His report to the Royal Crest creditors leaves little doubt that even the biggest, most powerful creditors (including the provincial and federal governments) will likely recoup only a small fraction of the debts owed. Aside from the nursing home properties, appraisers calculated the chain had only $2.7 million in inventory and equipment, and $280,000 in viable accounts receivable. There likely won't even be pennies for unsecured creditors.

The nursing home crunch is occurring all across the continent -- producing desperate entrants, some predator companies eyeing guaranteed government payments per bed, and appalling examples of financial fraud and neglect for many frail, vulnerable residents.

The largest private nursing home chain in the United States, Beverley Enterprises, recently pleaded guilty to criminal charges for defrauding the federal Medicare fund. The company had been charged with filing phony cost reports totaling $460 million U.S.

It paid a $5 million U.S. fine on the criminal charges, and $170 million U.S. as a civil penalty. It was also ordered to sell 10 of its nursing homes in five states.

In 2001, an Arkansas jury awarded $78 million U.S. to the children of a 93-year old patient who died of dehydration in a nursing home operated by Diversicare Management, a subsidiary of the third largest U.S. nursing home chain. Last year, the company was sued for Medicaid fraud and neglecting patients by that state. Diversicare was owned by Advocat Inc., which sold its nursing homes in four Canadian provinces to another U.S. conglomerate soon after the judgement.

In 1999, a Florida jury found Extendicare Inc. guilty of negligence in the death of a patient who died of malnutrition, and falsifying related care records. It awarded $20 million U.S. against Extendicare -- the highest such judgement in Florida history.

Citing high litigation risks and insurance premiums, Extendicare soon after sold all its nursing homes in Florida and Texas. It is Ontario's second largest nursing home chain, and is now interim operator of the former Martino chain.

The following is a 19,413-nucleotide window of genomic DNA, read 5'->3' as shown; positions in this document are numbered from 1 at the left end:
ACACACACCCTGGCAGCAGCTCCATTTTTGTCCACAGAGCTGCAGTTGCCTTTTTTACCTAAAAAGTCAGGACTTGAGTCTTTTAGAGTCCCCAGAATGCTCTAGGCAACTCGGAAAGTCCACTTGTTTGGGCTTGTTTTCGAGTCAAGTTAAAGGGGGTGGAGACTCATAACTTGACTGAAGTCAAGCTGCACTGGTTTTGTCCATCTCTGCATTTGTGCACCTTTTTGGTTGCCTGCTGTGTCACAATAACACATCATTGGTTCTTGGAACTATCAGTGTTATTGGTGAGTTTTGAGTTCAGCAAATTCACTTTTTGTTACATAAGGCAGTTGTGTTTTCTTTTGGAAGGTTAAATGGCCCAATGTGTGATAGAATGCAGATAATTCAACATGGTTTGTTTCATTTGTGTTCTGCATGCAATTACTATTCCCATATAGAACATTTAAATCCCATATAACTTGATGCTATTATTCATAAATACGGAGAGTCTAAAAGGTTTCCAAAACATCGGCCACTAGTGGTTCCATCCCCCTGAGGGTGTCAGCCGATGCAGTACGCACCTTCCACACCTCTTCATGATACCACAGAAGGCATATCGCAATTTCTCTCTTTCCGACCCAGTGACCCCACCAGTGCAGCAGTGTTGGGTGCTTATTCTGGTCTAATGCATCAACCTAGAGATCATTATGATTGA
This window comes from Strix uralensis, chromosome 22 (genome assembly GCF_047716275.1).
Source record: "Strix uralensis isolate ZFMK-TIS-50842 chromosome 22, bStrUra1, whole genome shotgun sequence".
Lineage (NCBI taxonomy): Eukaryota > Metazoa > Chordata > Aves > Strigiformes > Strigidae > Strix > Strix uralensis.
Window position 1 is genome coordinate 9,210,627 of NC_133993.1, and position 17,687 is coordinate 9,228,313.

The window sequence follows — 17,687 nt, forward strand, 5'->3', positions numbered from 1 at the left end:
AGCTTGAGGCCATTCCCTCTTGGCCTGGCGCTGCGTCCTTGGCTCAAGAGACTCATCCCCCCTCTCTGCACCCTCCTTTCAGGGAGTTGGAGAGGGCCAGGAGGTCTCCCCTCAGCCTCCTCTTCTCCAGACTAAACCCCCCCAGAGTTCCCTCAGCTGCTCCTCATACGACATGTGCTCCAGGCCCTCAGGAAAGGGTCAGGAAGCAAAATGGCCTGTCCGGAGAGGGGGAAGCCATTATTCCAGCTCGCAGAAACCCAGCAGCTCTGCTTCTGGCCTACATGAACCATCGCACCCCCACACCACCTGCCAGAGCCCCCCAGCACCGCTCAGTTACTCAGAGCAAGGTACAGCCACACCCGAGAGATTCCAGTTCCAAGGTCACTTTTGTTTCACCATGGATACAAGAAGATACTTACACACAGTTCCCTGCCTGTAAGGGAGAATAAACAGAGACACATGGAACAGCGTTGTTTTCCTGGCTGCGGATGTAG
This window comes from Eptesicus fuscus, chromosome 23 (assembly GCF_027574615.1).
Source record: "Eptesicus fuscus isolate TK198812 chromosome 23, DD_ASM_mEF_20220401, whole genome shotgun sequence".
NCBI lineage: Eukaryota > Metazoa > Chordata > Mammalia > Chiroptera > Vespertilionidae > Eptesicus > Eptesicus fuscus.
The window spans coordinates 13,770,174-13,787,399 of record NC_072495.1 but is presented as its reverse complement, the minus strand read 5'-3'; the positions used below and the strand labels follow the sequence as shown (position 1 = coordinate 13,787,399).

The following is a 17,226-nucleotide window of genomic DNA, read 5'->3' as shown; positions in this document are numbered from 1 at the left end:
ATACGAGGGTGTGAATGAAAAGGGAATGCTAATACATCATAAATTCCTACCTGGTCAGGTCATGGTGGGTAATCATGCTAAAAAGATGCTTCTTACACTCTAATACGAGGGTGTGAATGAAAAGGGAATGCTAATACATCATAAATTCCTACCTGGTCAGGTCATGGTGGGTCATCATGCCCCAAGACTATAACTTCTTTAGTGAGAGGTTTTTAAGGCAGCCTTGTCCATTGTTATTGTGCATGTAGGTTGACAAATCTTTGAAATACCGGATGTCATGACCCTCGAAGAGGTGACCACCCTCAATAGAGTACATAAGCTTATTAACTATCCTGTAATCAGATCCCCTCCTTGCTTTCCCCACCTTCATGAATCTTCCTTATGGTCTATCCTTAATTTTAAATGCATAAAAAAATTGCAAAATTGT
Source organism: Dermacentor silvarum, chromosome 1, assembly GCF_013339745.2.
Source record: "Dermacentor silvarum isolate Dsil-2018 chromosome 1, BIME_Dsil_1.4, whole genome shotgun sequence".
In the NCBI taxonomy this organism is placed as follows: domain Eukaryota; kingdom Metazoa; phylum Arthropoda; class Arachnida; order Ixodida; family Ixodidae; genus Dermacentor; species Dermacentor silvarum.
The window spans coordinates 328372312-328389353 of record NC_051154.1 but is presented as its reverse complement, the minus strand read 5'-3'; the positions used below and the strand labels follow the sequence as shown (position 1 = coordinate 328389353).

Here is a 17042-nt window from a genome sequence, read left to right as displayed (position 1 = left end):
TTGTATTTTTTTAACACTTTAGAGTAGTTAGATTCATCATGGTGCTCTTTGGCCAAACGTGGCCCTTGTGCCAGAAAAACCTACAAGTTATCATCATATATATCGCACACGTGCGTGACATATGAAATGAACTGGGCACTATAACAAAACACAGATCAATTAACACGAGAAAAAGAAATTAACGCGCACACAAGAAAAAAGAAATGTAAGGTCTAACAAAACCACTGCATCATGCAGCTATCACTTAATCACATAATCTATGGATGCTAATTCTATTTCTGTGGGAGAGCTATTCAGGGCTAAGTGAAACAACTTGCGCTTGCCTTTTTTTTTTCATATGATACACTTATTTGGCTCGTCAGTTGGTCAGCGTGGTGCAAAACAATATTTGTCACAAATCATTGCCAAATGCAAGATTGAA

Citing tribunal hearings into prior complaints of sub-standard care at the Martino nursing home in Oakville, health ministry spokesman John Letherby declined to comment on the Royal Crest bankruptcy. He did say that recently the "quality of care in those nursing homes has improved immensely, dramatically."

Paul McKay is a Citizen reporter. His email address is:





The Ottawa Citizen (April 28, 2003)

Ontario’s Nursing Home Crisis — Part 3

By Paul McKay

Mining Florida's seniors for gold:

Negligence, fraud, serial bankruptcies, billion-dollar criminal and civil fines. It's the seamy side of nursing home care in the U.S. And, as Paul McKay discovers, it has disturbing links to Ontario.


When Annette Martino vanished from Ontario a decade ago, she left behind a bankrupt nursing home empire, $43 million in defaulted debts, seniors suffering from substandard care and an opulent rural hideaway sold to stave off creditors.

Her Jaguar disappeared down Interstate 75. Within five years, the scene was replayed in coastal Florida counties surrounding St. Petersburg and Tampa. More than a dozen health care operations were bankrupt, creditors were crowding courthouse steps, and another of her grand mansions was facing foreclosure.

She had lots of company. In the 1990s, Florida nursing homes were among the worst on the continent. Abetted by a see-no-evil state government, weak standards, minimal inspections and no-strings federal subsidies, predators used Wall Street merger-and-acquisition tactics to buy or build homes for the aged and infirm.

The largest U.S. conglomerates surged into the sunshine mecca for seniors, picking up properties that came with guaranteed federal per diems for almost 80,000 qualifying residents. So did Annette Martino, and the Ontario-based Extendicare nursing home chain.

For a while, Ms. Martino and others like her mined federal Medicare and Medicaid dollars. Then Washington woke up. Federal auditors began finding what proved to be billions in fraudulent billing claims.

Meanwhile, some say, another species of shark converged on the Florida nursing home scene -- sleek, silk-shirted litigation lawyers like Tampa-based Bennie Lazzara. Soon after, the Florida nursing home industry and its insurers declared his law firm, Wilkes and McHugh, their No. 1 enemy.

His courtroom adversaries, nursing home lobbyists, and some state politicians have called Mr. Lazzara a parasite. A pirate. A hired hit man. A Rolex Robin Hood. Even an anti-Christ. Yet others have praised him as an 11th-hour angel -- albeit with one eye on lucrative contingency fees — who took on a rapacious, unregulated business and began cleaning it up.